The chances something could sink a new business could be as much as 80 percent in the first two years, Beenken said.

Bucking the odds
There are numerous nascent companies that are bucking those odds in the Waterloo-Cedar Falls area, however.

“I’ve heard a new restaurant can take anything from 18 months to two years to reach profitability,” said Greg Steelsmith, owner of Albion-based Steelsmith Properties, who opened Greg’s Place, a restaurant and bar at 926 La Porte Road in Waterloo one year ago.

Experts say small businesses often have to tweak their business models in order to find their niches. Steelsmith said his venture was no exception.

“We tried to expand our food lines,” he said. “We bought a new smoker in the summertime and offered baby back ribs, barbecued chicken, things like that. We bought a catering van and tried to push that as well. We still need more customers, but I enjoy it very much.”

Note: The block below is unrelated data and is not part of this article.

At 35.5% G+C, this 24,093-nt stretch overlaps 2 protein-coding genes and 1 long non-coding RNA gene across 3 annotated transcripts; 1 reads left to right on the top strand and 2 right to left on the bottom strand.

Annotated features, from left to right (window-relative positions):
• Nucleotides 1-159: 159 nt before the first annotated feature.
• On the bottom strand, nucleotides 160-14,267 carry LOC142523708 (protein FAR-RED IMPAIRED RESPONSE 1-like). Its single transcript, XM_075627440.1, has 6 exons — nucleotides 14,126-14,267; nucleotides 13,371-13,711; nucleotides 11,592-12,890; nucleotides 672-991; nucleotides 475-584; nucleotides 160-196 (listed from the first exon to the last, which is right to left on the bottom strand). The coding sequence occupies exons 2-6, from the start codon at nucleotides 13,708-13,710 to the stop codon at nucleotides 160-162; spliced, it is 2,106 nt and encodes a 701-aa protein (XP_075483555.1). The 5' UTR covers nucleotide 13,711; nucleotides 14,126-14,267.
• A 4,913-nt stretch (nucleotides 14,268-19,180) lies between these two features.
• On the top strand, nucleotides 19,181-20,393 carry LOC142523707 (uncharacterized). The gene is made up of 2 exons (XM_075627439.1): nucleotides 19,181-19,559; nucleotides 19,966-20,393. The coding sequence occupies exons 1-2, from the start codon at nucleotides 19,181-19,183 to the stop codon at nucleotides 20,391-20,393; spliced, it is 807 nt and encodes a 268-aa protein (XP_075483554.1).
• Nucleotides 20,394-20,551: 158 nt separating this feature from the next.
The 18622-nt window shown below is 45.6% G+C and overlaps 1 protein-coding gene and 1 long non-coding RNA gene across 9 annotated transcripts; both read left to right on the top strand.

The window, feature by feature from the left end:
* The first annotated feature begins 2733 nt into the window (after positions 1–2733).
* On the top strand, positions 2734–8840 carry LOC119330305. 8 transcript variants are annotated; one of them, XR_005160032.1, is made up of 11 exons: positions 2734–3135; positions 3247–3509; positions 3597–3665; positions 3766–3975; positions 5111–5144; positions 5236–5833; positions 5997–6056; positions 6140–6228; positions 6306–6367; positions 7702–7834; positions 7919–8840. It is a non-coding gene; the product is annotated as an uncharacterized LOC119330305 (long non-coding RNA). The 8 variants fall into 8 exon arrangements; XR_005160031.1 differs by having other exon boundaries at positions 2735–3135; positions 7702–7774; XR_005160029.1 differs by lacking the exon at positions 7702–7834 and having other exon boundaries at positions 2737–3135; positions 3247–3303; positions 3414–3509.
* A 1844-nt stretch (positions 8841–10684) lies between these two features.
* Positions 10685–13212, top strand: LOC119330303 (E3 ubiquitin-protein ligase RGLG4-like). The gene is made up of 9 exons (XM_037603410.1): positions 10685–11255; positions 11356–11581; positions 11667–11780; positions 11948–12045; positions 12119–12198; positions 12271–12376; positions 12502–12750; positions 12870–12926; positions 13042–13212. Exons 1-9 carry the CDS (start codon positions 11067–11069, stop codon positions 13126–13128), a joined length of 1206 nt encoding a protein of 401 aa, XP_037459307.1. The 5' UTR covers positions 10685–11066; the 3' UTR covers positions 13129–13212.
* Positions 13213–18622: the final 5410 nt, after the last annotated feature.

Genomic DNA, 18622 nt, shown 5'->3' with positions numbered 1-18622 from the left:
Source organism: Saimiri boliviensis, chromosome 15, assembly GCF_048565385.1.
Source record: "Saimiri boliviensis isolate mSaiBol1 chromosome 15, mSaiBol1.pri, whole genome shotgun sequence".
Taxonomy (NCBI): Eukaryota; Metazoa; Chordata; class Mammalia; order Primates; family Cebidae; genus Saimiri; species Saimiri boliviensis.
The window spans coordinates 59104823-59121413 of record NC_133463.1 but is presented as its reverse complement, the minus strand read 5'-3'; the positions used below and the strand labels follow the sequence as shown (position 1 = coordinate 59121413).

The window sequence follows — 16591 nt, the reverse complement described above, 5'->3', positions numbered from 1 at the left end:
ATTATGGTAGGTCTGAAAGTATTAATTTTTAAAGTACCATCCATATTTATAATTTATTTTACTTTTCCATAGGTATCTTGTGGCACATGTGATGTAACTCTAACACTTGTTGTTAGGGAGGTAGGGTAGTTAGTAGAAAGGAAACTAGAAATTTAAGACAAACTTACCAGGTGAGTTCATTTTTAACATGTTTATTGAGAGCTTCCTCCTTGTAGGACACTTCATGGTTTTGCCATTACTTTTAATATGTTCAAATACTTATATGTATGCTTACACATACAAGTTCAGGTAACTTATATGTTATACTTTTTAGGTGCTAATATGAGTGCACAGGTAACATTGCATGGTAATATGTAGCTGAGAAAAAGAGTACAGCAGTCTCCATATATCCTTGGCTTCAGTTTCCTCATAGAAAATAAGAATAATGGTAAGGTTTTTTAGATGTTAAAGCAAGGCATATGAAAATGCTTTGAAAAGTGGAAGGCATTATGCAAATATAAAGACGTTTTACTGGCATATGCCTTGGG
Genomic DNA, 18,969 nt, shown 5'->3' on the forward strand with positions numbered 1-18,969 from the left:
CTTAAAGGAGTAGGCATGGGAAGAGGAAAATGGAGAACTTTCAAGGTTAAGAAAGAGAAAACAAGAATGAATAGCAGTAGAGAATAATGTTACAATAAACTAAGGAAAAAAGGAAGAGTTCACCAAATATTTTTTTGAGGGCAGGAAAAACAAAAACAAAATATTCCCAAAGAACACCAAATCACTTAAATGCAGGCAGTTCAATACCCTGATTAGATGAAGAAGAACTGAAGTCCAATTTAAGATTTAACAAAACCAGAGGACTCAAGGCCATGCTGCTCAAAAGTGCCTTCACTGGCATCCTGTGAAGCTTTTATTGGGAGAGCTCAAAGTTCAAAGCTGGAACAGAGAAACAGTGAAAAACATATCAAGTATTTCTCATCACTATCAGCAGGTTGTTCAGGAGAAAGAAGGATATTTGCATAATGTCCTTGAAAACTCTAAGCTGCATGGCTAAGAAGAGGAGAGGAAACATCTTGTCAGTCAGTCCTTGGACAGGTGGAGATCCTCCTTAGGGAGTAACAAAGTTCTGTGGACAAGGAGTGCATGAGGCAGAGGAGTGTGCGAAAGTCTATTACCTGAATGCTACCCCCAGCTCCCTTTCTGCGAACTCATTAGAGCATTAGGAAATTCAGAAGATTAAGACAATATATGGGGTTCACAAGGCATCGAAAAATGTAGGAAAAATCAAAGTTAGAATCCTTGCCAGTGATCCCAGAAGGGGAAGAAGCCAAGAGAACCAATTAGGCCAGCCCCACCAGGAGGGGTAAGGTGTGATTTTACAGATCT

Steelsmith said the restaurant tried breakfast hours seven days a week for a time but scaled back the 6 a.m. openings to Thursdays through Sundays. The owner started bringing in live bands on Saturday nights.

As expected, things were tough for the business as it got established, but they got easier.

“The first few months, of course, I was feeding it, as far as putting capital into it, and still am to this point, but the amount has decreased a great amount,” he said.

The restaurant part of the business brought some surprising success, Steelsmith said.